Luxury goods group LVMH has fired the “opening shot” in what could be a “protracted takeover battle” for American jeweller Tiffany, reports Adam Sage in The Times. At $14.5bn ($14.7bn counting debt), the acquisition “would be the most expensive to date for LVMH”, yet Tiffany’s board looked “likely to advise against accepting the bid in an attempt to ratchet up the sale price”. Indeed, immediately after the bid was announced, Tiffany’s share price shot up by more than 30% to $130, well above the $120 LVMH is offering, in expectation that a rival “will enter the fray to start a bidding war”.
Buying Tiffany would be LVMH’s “biggest acquisition to date” and bring the 182-year-old jeweller into a “growing stable of luxury brands”, says Rupert Neate in The Guardian. However, it is also the latest in a “wave of consolidations” in a luxury-goods industry that is “tilting towards a new generation of wealthy Chinese consumers”. Tiffany’s chief executive, Alessandro Bogliolo, recently revealed it has “moved some of its most expensive pieces” to mainland China in order to follow demand. Overall, Boston Consulting Group expects the Chinese luxury market to “grow at 4%-5% a year until at least 2025”, accounting for 40% of all spending by 2025.
Rival suitors may be thin on the ground
Tiffany’s popularity with rich Chinese customers is a double-edged sword, as it is arguably “too reliant on sales to overseas tourists”, says Ben Marlow in The Daily Telegraph. Indeed, in June Tiffany had to tear up its forecasts, blaming “falling sales to foreign visitors”, whose numbers have “dwindled sharply” as President Trump “keeps up the pressure on Beijing”. What’s more, many people still view Tiffany’s offerings as “lacklustre”. Add these two factors together and it’s unsurprising that LVMH is offering Tiffany’s shareholders “only a fairly modest profit” – you could argue that it is “curious” that it is even bidding for Tiffany at all.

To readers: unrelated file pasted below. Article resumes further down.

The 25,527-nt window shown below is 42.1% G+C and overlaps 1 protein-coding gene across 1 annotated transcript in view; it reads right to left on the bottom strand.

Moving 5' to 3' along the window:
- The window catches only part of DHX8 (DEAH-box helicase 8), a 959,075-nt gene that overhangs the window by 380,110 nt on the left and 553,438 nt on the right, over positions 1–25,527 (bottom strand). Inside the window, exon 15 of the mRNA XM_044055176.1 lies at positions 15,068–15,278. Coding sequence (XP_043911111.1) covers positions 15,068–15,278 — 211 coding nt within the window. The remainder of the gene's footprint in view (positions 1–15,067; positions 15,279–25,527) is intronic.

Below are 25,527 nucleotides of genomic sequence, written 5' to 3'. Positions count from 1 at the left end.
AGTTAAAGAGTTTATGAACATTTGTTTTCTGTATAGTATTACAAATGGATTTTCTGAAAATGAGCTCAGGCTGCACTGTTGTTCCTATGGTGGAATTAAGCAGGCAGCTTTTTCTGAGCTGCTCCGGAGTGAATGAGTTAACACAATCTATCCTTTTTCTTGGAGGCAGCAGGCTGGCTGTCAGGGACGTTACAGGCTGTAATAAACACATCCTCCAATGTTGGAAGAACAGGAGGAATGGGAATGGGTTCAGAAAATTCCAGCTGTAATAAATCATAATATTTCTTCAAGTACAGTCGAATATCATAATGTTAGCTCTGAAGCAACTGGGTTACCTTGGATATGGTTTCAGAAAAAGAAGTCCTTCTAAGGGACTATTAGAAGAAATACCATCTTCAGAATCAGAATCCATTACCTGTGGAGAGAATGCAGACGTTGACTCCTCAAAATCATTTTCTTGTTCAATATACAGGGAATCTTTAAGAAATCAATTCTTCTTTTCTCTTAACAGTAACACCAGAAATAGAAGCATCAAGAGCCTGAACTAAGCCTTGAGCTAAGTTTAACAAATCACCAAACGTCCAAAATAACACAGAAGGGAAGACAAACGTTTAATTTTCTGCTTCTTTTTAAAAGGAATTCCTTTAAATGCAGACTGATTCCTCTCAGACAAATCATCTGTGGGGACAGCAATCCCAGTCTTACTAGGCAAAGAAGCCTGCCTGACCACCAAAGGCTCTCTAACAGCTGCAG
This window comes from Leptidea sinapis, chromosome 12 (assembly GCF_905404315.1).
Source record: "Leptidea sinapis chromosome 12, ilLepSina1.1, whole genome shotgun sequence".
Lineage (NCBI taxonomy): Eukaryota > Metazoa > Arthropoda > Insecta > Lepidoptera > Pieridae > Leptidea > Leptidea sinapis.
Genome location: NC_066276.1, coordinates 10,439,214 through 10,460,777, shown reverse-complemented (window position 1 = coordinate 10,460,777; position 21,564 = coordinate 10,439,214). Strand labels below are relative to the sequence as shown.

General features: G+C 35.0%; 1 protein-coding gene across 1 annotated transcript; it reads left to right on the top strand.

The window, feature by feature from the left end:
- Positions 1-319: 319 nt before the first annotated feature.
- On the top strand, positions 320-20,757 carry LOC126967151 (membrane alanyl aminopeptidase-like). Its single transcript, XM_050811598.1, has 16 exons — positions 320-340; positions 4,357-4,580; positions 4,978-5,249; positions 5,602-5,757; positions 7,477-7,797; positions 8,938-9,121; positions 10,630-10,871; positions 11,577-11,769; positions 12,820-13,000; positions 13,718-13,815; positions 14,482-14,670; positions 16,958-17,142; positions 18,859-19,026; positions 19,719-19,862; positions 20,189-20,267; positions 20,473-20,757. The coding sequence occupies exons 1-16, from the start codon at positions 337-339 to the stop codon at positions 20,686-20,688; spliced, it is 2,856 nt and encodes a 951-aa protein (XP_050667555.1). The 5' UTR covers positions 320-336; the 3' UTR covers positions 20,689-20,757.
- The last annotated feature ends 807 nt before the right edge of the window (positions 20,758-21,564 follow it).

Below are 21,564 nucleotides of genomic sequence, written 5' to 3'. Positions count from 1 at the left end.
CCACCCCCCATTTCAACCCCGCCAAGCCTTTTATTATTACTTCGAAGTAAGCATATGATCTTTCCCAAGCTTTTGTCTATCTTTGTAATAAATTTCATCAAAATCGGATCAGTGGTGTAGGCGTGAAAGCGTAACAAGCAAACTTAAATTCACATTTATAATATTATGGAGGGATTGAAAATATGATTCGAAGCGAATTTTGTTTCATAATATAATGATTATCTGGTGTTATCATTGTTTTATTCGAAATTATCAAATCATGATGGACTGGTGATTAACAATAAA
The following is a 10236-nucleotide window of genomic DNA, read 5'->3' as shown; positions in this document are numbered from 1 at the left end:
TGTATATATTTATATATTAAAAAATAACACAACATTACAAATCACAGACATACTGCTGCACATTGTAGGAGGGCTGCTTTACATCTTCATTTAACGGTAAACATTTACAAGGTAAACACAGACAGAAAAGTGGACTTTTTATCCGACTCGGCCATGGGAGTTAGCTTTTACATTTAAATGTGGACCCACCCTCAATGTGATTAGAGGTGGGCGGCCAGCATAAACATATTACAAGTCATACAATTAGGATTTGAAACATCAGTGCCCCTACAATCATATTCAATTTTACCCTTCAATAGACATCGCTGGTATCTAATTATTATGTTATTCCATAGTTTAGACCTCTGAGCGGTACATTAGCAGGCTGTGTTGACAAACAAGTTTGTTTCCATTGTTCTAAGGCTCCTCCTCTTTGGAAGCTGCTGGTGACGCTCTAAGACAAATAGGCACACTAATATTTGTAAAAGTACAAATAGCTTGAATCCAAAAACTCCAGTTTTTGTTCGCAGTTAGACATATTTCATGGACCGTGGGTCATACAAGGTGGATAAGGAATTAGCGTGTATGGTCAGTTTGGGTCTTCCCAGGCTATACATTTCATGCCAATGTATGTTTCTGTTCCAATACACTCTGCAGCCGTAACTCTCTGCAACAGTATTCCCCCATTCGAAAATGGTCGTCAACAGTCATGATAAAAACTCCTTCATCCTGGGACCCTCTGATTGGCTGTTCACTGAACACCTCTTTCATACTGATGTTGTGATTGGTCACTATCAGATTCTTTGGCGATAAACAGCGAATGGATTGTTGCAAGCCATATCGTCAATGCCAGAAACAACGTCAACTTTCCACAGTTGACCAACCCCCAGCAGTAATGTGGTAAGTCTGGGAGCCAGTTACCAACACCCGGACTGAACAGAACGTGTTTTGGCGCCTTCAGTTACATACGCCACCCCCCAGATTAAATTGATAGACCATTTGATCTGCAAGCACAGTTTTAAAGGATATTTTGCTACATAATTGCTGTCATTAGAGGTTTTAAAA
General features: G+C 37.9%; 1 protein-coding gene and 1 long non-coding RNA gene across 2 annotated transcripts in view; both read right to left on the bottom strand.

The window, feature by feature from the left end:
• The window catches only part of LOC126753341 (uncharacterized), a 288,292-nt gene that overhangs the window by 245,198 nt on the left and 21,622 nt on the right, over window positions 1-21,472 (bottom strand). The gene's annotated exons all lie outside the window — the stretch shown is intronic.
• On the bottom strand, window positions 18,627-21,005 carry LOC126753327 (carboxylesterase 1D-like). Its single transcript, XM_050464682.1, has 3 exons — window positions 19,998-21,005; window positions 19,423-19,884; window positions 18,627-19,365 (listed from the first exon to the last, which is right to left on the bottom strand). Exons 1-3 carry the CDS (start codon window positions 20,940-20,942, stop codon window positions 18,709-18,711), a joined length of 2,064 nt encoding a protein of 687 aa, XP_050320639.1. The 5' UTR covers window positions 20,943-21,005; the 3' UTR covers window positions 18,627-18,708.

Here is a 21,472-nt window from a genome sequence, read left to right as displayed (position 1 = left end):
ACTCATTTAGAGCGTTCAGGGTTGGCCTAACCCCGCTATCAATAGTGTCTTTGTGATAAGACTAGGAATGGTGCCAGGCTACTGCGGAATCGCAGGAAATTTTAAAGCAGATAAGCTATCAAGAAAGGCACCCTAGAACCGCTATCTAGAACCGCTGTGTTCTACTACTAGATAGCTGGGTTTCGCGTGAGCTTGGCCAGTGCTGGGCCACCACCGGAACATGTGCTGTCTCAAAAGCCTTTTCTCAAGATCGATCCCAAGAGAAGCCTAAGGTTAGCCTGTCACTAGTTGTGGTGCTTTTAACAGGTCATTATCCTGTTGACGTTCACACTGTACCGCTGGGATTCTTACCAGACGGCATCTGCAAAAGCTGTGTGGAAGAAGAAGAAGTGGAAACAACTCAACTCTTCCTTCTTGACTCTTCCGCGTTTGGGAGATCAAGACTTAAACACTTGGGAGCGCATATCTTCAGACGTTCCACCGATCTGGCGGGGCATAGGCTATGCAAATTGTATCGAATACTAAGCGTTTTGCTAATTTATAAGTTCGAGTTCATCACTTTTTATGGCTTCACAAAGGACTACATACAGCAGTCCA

Tiffany has already advised shareholders to “hold off”, notes Lisa Jucca on Breakingviews. But it’ll be hard for the jeweller to remain independent. On current multiples it will need to increase earnings by “nearly 30%” to make shareholders believe it is worth more than the $14.7bn on offer. Investors are likely to “prefer the certainty of cash today” – so Bogliolo’s best bet is to “argue for a better price”, hoping to “drum up interest” from rival suitors, such as Gucci owner Kering, or even Richemont.
“Jewellery is a category that the luxury industry can ill afford to ignore,” says Bloomberg’s Robert Williams. But a rival bid is unlikely – getting into a battle with LVMH risks “becoming an expensive proposition”. Richemont is “still digesting” last year’s acquisition of Yoox Net-a-Porter, while buying Tiffany would push Kering’s debt “to several times annual earnings” and “dilute the financial strength the company has built up during several years of rapid growth at Gucci”.